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Skaldic Poetry of the Scandinavian Middle Ages

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Anon (Styrb) 3I

Matthew Townend (ed.) 2012, ‘Anonymous Lausavísur, Lausavísur from Styrbjarnar þáttr Svíakappa 3’ in Diana Whaley (ed.), Poetry from the Kings’ Sagas 1: From Mythical Times to c. 1035. Skaldic Poetry of the Scandinavian Middle Ages 1. Turnhout: Brepols, p. 1079.

Anonymous LausavísurLausavísur from Styrbjarnar þáttr Svíakappa
23

text and translation

Lætr eigi mik lýtir
liðbands, sás frið grandar,
— reiðr emk stála stýri —
Styrbjǫrn vesa kyrran.
Þat mun sáð of síðir
sigrnennum her kenna
— roðin eru leyfðra lofða
lindi* — sôr at binda.

Styrbjǫrn, {lýtir {liðbands}}, sás grandar frið, lætr mik eigi vesa kyrran; emk reiðr {stýri stála}. Þat sáð mun of síðir kenna sigrnennum her at binda sôr; lindi* leyfðra lofða eru roðin.
 
‘Styrbjǫrn, the harmer of the limb-band [RING > GENEROUS MAN], who damages peace, will not let me remain quiet; I am angry with the wielder of steel weapons [WARRIOR]. That seed will after a time teach the victory-minded army to bind [their] wounds; the spears of the praised men are reddened.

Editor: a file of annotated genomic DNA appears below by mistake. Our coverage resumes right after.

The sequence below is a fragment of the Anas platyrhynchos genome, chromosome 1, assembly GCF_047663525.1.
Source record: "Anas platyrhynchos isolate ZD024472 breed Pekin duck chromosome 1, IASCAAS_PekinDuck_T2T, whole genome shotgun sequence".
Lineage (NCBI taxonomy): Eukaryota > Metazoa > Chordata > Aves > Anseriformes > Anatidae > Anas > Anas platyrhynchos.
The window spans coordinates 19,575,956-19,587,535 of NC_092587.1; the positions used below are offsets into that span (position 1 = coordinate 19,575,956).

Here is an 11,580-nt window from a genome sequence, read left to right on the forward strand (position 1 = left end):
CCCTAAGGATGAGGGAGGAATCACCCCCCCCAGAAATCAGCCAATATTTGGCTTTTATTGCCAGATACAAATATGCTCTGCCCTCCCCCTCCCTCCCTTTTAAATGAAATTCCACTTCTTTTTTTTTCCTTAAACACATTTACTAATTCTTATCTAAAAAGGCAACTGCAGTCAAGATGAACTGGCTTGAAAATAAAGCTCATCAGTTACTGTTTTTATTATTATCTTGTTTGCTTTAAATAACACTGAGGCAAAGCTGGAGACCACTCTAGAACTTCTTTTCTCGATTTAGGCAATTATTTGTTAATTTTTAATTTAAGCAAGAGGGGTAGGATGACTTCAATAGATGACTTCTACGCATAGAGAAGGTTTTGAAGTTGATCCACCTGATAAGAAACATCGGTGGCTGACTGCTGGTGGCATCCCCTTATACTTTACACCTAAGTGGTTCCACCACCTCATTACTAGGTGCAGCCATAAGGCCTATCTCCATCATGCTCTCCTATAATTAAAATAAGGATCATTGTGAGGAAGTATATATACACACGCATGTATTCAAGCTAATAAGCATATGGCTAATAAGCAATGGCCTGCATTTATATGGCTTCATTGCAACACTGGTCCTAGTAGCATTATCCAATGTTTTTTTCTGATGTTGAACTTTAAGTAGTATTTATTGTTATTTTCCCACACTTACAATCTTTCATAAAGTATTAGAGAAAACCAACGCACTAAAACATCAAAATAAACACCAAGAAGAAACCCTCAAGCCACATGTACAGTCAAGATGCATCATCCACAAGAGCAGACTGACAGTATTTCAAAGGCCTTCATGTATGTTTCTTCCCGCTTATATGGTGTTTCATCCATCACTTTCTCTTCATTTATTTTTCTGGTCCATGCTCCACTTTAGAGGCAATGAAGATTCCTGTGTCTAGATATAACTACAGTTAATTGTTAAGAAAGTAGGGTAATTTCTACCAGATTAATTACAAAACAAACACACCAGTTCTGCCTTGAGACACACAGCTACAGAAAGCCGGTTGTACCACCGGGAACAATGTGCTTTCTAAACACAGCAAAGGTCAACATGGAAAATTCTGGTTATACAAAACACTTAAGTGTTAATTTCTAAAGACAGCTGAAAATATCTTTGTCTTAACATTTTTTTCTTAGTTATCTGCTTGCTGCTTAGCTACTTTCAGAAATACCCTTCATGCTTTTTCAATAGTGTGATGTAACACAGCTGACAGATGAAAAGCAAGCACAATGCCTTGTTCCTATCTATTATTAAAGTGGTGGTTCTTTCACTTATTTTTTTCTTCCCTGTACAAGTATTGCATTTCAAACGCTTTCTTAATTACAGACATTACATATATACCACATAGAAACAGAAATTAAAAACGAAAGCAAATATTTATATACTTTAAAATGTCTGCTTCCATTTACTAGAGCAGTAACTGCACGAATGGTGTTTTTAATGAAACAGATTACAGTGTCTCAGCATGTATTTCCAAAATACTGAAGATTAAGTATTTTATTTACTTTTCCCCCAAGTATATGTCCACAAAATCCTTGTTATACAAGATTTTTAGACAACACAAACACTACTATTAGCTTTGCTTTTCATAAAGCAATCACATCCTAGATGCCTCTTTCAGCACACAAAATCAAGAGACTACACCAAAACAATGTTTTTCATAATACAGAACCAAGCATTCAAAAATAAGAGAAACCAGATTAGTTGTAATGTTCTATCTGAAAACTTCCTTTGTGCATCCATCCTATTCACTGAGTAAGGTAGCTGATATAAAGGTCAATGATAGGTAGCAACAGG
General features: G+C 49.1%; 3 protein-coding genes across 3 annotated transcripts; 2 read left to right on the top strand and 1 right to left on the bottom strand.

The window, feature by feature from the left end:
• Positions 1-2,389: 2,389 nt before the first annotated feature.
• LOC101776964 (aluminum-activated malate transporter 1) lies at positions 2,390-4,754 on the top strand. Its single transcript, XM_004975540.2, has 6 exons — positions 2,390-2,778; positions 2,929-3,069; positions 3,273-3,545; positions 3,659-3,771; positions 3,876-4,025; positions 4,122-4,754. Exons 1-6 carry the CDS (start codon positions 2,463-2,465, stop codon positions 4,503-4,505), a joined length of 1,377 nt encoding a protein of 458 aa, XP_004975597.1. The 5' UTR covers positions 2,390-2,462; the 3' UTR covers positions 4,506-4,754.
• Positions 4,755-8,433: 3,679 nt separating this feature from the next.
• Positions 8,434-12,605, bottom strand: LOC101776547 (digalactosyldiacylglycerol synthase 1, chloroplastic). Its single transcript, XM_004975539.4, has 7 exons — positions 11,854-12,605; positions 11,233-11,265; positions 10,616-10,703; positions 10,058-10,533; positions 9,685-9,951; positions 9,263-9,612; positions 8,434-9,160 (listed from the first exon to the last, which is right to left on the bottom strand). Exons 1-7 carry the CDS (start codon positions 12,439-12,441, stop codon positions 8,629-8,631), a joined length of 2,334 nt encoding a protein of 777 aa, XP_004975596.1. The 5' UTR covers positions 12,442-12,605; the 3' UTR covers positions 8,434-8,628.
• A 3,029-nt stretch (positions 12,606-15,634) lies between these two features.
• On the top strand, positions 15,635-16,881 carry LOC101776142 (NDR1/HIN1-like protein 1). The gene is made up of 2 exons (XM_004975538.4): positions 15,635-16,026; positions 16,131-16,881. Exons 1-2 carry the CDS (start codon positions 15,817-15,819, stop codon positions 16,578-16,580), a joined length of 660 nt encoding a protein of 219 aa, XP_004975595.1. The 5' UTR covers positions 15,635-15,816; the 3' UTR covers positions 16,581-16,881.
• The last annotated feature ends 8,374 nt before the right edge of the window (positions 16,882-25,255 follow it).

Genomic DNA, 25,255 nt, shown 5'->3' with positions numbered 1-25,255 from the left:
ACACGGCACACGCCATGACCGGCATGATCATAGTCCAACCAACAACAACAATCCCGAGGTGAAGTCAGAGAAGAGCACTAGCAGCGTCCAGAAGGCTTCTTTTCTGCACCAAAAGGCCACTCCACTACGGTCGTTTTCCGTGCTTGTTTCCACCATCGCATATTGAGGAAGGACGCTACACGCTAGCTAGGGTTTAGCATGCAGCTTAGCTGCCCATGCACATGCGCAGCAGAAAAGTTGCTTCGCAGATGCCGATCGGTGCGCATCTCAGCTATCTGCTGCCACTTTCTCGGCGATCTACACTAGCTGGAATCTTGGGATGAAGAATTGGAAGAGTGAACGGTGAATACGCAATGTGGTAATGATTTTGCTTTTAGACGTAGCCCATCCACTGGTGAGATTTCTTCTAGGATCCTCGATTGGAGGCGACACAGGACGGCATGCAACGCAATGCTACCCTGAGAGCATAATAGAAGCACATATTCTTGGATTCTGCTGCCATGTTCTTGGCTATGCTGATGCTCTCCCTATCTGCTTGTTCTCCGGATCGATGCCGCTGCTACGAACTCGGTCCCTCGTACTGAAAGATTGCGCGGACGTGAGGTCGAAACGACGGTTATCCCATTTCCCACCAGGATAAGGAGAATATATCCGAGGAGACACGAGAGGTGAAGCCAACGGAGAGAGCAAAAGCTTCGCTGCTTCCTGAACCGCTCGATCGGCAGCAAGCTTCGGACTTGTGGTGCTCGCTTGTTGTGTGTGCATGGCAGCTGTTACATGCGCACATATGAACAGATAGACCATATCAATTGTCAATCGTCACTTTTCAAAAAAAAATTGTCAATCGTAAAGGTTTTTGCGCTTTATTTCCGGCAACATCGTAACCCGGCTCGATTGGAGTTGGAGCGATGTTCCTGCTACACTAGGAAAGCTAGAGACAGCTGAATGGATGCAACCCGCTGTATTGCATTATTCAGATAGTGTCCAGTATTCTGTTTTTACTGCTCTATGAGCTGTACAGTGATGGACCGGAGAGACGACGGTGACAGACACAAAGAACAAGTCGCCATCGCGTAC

notes and context

Styrbjǫrn returns to Sweden, and the night before the battle with his uncle Eiríkr he sacrifices to Þórr (and Eiríkr to Óðinn). The þáttr then records that a red-bearded man was seen that night in Styrbjǫrn’s camp and spoke the stanza.

̇From the Context (above) we are clearly to understand that the red-bearded man who speaks the stanza is Þórr himself (though in Fms 12 Óðinn is assumed).

readings

sources

Text is based on reconstruction from the base text and variant apparatus and may contain alternative spellings and other normalisations not visible in the manuscript text. Transcriptions may not have been checked and should not be cited.

editions and texts

Skj: Anonyme digte og vers [X], Tillæg [6]. ‘En rødskægget mand’: AI, 187, BI, 176, Skald I, 94, NN §§1853A, 2459; Fms 5, 249-50, Fms 12, 115, Flat 1860-8, II, 72 (Styrb).

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